September 11, 2001



Parishioners watched their television sets intensely on the morning of Tuesday, Sept. 11, 2001, when four airplanes were hijacked by al-Qaeda suicide bombers turning the planes into guided missiles as they crashed into the twin towers of the World Trade Center and into the Pentagon. A fourth plane which was believed to be headed for the White House, crashed in a Pennsylvania field.

Father Dean remembers how in the weeks that followed there was an increase in Mass attendance, and people were trying to make sense out of the tragedy. They were also praying for God’s mercy and healing.

A year later, parishioners of St. Anthony parish were among those present at a Mass of Peace in which Bishop Fliss said,

“Those deaths were so sudden, so violent, so untimely. Those deaths were not a natural disaster, they were not some colossal accident. This was mass murder perpetrated by a fanatic group bent on destroying not only American lives but also American values and our freedoms.”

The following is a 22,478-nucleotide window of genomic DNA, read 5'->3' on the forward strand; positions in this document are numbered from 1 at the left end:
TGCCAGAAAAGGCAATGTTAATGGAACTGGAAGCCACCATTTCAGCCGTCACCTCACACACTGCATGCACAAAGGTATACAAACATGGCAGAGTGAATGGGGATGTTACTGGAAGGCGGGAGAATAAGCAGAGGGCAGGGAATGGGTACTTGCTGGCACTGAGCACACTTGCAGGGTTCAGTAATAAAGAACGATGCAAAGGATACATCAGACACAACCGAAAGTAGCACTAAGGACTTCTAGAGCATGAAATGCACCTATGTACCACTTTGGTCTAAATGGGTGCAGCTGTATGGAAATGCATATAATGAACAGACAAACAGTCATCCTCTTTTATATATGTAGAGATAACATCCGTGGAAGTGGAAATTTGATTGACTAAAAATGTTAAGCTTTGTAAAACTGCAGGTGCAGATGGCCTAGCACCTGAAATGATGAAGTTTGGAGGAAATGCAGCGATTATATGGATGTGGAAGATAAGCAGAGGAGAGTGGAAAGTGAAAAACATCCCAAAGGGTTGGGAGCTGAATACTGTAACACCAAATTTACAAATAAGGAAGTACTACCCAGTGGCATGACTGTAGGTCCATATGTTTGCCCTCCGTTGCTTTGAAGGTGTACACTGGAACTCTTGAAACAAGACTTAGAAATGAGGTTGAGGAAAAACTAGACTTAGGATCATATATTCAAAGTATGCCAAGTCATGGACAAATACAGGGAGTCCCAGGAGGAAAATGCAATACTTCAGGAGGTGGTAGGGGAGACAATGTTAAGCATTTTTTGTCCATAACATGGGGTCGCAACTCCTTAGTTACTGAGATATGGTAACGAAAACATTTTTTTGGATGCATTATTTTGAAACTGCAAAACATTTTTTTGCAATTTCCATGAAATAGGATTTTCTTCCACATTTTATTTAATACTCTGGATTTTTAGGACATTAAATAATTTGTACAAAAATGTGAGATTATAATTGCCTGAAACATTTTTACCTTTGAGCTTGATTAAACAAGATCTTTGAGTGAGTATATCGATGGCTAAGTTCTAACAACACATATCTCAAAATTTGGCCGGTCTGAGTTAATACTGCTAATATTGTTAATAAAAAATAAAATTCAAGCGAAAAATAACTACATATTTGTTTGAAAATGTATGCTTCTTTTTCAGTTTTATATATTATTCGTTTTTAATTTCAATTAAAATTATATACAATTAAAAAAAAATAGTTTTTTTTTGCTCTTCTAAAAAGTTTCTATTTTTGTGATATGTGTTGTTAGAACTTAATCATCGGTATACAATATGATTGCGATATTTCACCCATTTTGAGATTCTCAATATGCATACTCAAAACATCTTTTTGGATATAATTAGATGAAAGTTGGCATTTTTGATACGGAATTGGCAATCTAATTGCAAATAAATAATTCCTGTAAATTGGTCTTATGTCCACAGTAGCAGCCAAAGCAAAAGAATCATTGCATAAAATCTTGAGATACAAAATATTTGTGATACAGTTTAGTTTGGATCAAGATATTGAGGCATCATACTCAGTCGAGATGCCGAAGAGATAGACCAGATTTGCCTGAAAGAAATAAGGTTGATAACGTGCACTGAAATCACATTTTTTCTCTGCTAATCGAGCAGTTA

The Bishop said the victims and heroes have been called to glory — a life without tears and a lasting peace.

In finding peace, Bishop Fliss said, it is important that we cultivate the virtue of hope recognizing that God will always love and care for us. But that takes “daily perseverance through the tribulations and adversities” of life. Through it all, the bishop stressed how important it is to have a sense of humor, an upbeat personality, and a cheerful optimistic outlook on life, knowing that one has a strong relationship with God. Fliss compared such an outlook to being in the eye of a hurricane–an island of peace and serenity in the midst of the storms of life.

At the end of Mass a bagpiper played Amazing Grace. Then, in a candlelight procession and service on the Cathedral lawn, the small tree was planted as a symbol of peace.

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